One thing I have always worked at. Turns out, when you come with a Type A personality, you sort of dive right into a lot of things and other things, like relaxation, exploring hobbies, spontaneity, etc. go by the wayside. Not to say that, in the pinnacle of my Type A days, I abandoned my family, friends, and general happiness. I just may have burnt myself out on the things that were temporary. My new intent, as part of getting my ducks in a row (sorry, metaphorical overuse), is to be consistently aware of what is truly important and what makes me happy. Lately, those things include family time, being cozy in and enjoying our home, cooking/baking/crafting per usual, church involvement, exercising, reading (I know some of you are shocked), and just being in the present. I am at a much-needed limbo phase of my life right now, and I am soaking it up. I’ve heard from a lot of people close to me, especially my mom, that I seem truly happy and entirely myself these days, which is absolutely true. I’m finding the balance I’ve always needed. Thank goodness I don’t have kids yet. Who knew balance would be so difficult to attain when you’re just in charge of yourself (and occasionally your spouse).
Fast forward to next August, when I’ll be telling you a whole new story. Word on the street is that PA school will knock one’s socks off, and not necessarily in a good way. I look forward to the challenge of surviving (and succeeding) in school, while still finding time to do the things I love and enjoy the company of the people I love. And I’ll DEFINITELY be doing a lot of stress baking, so you can look forward to all those recipes!
So there you have it. A little off topic, a little on a tangent, but now you know where the literal and figurative ducks’ history lies. For all intensive blogging purposes, I’ll try to stick to the more poignant subjects: cookies, curtains, crocheted scarves, and all things cozy, but don’t be surprised if you stumble upon a few posts here and there about surviving the demands of a master’s level program while trying to satisfy an insatiable need to be a 20-something Martha Stewart. This could get hilarious; can you imagine, accidentally packing my cookbooks to class instead of my pharm textbook or dissecting my chicken before I roast it?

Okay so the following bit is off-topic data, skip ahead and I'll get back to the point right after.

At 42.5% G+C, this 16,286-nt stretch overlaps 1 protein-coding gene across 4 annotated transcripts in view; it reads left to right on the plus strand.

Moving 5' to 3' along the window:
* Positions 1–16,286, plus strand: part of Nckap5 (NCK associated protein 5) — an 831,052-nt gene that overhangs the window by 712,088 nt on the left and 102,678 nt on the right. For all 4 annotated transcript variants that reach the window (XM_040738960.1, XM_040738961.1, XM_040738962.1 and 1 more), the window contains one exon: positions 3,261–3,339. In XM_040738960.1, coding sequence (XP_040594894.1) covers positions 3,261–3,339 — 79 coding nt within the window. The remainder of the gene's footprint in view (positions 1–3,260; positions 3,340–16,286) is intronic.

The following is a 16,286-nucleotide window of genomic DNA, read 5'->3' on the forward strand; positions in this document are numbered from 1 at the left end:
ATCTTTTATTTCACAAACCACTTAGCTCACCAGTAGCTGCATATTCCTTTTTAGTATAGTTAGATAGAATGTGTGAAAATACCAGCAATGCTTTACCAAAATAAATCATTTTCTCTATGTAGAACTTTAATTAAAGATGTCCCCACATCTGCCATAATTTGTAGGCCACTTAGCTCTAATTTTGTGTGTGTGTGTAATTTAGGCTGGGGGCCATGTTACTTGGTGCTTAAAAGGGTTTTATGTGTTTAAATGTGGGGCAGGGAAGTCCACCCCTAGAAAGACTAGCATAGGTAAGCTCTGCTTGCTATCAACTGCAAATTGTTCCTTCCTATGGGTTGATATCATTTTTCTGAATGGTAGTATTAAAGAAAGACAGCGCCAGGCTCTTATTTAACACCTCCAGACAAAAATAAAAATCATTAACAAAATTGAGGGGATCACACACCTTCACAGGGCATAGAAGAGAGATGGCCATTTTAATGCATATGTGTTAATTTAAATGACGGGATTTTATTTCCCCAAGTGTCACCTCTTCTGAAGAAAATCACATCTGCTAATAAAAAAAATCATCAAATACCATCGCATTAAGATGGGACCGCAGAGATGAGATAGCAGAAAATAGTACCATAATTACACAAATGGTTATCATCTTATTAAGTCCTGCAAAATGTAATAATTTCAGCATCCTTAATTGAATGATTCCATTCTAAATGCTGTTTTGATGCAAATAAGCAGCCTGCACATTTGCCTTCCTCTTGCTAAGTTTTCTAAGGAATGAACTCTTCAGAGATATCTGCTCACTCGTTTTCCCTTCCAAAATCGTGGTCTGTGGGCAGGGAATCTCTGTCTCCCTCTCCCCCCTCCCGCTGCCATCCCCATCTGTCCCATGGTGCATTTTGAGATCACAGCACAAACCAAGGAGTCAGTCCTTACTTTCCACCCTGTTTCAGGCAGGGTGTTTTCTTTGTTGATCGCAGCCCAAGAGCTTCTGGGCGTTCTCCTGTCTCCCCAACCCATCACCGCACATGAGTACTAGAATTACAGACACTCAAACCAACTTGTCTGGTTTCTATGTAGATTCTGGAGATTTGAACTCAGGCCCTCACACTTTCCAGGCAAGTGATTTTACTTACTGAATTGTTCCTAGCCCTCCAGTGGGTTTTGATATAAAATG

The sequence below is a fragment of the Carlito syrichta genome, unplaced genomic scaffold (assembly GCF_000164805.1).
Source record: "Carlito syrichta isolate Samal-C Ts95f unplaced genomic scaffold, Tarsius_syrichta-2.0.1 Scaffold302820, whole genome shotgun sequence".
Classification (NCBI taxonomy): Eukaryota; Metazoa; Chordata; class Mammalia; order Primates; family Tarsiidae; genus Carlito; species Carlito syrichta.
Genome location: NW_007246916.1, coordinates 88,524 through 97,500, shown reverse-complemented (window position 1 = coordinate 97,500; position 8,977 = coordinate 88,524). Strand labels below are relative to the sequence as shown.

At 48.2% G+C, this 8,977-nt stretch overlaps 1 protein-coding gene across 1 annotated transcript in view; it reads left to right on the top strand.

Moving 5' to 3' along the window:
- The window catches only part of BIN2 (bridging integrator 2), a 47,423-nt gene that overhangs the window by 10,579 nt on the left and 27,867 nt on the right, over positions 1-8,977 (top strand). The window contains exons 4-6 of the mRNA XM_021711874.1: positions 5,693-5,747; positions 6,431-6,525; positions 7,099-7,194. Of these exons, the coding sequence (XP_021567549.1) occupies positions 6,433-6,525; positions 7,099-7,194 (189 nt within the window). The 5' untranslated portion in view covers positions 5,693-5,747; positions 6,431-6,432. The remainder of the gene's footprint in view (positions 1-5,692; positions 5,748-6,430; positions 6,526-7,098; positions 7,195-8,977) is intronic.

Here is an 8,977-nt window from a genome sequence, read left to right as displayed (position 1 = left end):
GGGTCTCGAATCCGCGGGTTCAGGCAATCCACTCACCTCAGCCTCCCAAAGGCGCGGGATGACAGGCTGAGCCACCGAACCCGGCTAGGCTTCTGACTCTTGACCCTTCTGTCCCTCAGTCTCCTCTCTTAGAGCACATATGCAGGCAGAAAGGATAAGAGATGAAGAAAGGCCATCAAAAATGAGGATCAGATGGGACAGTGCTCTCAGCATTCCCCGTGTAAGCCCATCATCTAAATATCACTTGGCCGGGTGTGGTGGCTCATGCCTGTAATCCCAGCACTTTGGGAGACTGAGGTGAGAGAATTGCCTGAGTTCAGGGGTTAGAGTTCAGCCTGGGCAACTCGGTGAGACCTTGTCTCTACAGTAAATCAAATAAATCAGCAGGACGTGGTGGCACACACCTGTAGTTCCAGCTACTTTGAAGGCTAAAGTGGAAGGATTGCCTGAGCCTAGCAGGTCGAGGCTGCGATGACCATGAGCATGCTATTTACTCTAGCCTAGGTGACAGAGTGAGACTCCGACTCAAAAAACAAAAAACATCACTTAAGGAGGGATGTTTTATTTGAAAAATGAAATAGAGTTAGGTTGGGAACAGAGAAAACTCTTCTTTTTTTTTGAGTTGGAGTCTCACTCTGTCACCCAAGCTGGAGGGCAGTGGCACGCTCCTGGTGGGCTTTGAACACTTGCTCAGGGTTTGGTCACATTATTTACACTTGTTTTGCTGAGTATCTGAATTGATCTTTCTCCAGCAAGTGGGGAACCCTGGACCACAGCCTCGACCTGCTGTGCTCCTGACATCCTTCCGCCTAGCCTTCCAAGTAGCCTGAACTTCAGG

Ok, I may have already done the latter… so maybe this balance business is innate and won’t be so difficult after all.
Raise your hand if you’ve seen this out on the counter for dinner:
Leftovers. Sometimes that’s a disappointing sight, but depending on the contents of that saran-wrapped vessel, it can be quite a little treat, no? Chili, for example, is an excellent option in leftover land. As is Christmas ham. Thanksgiving turkey. Rum cake (trust me). And, of course, grandma’s meatloaf.
My grandma, Marie, makes THE BEST meatloaf. She has a number of homemade specialties that only she can execute correctly: meatloaf, stuffed pork chops, Thanksgiving stuffing, green beans with ham hocks, chicken noodle soup (you know it’s good when it turns to jello in the fridge from all the fat), mostaccioli, pineapple upside down cake that could turn you diabetic with just a bite. All amazing, and all only perfect if SHE makes them. Of course, her recipes are memorized and undefined, a little this, a little that, so to recreate them would involve video taping her while making each dish and typing a manuscript from the tapes. I might have to do it some day soon. It would be worth the effort.